introducing readers to writers since 1995

March 31, 2004

Takahashi Takes Manhattan

by Ron Hogan

PW calls Sayanora, Gangsters "amusing, sexy, moving, intelligent and maddeningly obtuse--often all at the same time." And that's about right. I went to the Japan Society to hear Genichiro Takahaski read from his debut novel, first published in the early 1980s but never before available in English. (He read in Japanese, while Michael Emmerich, who translated the novel for Vertical, followed him in English. And just for the heck of it, and because it's always good to encourage headline writers to throw in Sisters of Mercy references, here's an interview with Emmerich, this time about translating Banana Yoshimoto.)

Before Takahashi did his thing, though, Chinese theater director Meng Jinghui introduced his first film, Chicken Poets, in which an unsuccessful poet named Yun Fei moves in with his best friend, who runs a chicken farm near Beijing, then comes across a CD-ROM that transforms him into the most famous poet in the nation (in scenes that echo parts of Hal Hartley's Henry Fool, but are even more surreal). Yun becomes so ubiquitous a part of Chinese pop culture that he even gets his own URL,, though in real life that appears to be a corporate site for "Ruian Feiyun Machinery Works." He showed sequences totalling about half of the movie, I'd say, and it was engaging enough that I'd like to see the rest eventually.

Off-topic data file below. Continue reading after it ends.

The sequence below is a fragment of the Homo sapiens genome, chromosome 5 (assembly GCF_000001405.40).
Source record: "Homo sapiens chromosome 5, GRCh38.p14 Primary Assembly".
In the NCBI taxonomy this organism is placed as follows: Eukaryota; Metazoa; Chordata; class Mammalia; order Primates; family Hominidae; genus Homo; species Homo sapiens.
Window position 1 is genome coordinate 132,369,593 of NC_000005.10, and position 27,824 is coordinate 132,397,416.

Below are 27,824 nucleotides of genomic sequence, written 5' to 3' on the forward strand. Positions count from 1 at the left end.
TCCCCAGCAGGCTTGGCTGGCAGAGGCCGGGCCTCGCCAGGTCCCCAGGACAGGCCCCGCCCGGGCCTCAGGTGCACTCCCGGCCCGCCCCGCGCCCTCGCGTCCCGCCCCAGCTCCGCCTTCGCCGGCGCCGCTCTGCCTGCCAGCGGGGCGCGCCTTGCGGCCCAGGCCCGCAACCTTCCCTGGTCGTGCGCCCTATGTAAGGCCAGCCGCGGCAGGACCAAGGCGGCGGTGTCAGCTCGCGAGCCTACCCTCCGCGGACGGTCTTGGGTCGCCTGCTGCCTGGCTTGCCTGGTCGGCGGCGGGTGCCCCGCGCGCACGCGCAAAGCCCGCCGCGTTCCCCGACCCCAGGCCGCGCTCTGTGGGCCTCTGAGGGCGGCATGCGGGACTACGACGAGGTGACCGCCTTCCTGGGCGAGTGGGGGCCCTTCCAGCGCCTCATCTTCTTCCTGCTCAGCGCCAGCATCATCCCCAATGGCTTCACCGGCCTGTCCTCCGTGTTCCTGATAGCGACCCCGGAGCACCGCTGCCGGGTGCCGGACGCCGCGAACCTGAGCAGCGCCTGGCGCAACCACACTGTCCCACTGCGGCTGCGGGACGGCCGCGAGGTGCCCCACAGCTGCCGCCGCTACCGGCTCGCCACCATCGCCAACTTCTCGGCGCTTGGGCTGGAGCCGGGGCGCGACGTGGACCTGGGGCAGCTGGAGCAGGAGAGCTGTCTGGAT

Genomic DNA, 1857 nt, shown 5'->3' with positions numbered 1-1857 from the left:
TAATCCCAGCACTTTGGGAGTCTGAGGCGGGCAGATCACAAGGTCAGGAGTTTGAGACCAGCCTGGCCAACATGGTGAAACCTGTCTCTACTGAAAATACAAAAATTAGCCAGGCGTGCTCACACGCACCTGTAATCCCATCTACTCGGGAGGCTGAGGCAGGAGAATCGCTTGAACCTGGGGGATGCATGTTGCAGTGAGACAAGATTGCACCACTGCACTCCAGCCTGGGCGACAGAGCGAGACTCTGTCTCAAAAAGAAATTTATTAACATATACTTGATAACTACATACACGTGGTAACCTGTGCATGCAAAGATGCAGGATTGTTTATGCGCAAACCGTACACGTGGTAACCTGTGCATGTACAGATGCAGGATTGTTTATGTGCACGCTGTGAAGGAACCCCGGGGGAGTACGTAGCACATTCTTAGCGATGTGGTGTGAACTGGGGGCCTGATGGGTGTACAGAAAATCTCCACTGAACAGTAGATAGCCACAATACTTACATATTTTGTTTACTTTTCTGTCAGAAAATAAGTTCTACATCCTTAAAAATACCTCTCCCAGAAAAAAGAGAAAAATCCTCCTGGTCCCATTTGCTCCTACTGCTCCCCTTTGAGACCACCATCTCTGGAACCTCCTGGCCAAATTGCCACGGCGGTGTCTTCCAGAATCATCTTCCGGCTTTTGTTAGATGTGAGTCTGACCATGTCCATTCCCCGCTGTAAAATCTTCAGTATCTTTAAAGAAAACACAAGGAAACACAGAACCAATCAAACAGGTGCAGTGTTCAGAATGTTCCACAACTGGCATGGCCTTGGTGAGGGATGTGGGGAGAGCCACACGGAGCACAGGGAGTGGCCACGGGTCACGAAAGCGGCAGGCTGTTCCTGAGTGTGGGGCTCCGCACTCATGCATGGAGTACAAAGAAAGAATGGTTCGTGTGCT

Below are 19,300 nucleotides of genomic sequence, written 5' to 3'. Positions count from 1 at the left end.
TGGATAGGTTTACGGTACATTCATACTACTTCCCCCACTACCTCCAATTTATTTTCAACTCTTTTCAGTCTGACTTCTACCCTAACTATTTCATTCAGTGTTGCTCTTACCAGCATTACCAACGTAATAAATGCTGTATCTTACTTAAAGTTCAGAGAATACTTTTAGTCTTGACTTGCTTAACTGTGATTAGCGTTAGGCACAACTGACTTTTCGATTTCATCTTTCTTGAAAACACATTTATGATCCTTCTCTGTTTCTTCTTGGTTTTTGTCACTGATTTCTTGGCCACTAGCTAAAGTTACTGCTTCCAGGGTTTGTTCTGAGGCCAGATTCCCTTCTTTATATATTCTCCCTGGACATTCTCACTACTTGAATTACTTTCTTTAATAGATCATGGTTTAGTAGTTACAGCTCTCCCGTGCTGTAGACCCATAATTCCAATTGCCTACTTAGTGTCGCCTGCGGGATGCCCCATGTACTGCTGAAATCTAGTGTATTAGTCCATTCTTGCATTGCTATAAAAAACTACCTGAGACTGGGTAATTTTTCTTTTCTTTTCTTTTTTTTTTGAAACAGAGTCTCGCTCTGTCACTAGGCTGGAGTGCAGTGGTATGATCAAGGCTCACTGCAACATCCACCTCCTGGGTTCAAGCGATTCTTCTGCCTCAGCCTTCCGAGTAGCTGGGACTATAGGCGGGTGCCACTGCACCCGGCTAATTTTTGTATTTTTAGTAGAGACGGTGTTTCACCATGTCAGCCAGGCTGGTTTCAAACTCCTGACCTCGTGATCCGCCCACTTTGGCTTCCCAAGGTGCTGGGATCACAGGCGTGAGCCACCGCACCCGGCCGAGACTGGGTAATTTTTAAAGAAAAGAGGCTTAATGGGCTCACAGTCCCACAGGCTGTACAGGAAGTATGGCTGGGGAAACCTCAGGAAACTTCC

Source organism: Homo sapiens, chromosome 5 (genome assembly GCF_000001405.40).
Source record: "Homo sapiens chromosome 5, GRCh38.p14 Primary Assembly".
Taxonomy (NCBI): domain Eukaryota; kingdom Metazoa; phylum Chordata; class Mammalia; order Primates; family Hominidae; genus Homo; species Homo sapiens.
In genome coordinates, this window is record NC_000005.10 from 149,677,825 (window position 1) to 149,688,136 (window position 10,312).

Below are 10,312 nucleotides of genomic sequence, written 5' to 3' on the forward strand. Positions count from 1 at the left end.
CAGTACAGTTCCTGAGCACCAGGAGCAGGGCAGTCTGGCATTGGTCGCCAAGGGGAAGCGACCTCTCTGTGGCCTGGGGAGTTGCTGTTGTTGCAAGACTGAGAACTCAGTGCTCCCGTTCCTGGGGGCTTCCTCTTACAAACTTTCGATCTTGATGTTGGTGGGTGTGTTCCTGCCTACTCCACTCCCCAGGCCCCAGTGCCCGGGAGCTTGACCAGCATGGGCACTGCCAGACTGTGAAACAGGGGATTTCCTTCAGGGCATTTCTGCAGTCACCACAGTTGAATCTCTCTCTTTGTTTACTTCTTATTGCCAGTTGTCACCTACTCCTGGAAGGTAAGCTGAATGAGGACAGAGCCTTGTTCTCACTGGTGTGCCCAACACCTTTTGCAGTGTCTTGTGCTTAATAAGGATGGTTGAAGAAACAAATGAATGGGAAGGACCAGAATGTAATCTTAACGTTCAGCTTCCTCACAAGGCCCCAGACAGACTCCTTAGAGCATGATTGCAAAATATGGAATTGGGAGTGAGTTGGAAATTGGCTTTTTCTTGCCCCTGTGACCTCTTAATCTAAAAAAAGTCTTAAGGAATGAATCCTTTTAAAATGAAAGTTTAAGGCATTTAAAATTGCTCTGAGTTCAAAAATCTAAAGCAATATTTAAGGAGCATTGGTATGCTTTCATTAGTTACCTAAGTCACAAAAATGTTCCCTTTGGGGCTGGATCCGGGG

It turned out to be a good fit, since Sayanora, Gangsters is also about a poet who hasn't quite lived up to his ambitions. The approach is much different, however, and the novel's ambiguously futuristic setting and vignettish structure reminded me a lot of Donald Barthelme. (He turned out to be the one American postmodernist Takahashi cited as an influence when I raised the point during the Q&A; he also invoked Phillip Roth, but admitted he was more of a high modernist.) I'll be quoting some choice passages in a day or two, so be on the lookout for that.

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